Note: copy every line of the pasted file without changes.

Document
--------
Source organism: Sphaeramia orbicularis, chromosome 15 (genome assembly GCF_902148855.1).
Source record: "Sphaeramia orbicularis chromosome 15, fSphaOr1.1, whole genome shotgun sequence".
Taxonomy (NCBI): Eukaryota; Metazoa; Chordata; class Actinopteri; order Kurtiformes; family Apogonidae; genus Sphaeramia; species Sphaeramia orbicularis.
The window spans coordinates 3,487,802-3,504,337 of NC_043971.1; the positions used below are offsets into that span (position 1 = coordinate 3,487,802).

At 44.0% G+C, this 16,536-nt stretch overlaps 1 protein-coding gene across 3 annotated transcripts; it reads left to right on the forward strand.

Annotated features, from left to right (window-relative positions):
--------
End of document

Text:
Source organism: Sphaeramia orbicularis, chromosome 15 (genome assembly GCF_902148855.1).
Source record: "Sphaeramia orbicularis chromosome 15, fSphaOr1.1, whole genome shotgun sequence".
Taxonomy (NCBI): Eukaryota; Metazoa; Chordata; class Actinopteri; order Kurtiformes; family Apogonidae; genus Sphaeramia; species Sphaeramia orbicularis.
The window spans coordinates 3,487,802-3,504,337 of NC_043971.1; the positions used below are offsets into that span (position 1 = coordinate 3,487,802).

At 44.0% G+C, this 16,536-nt stretch overlaps 1 protein-coding gene across 3 annotated transcripts; it reads left to right on the forward strand.

Annotated features, from left to right (window-relative positions):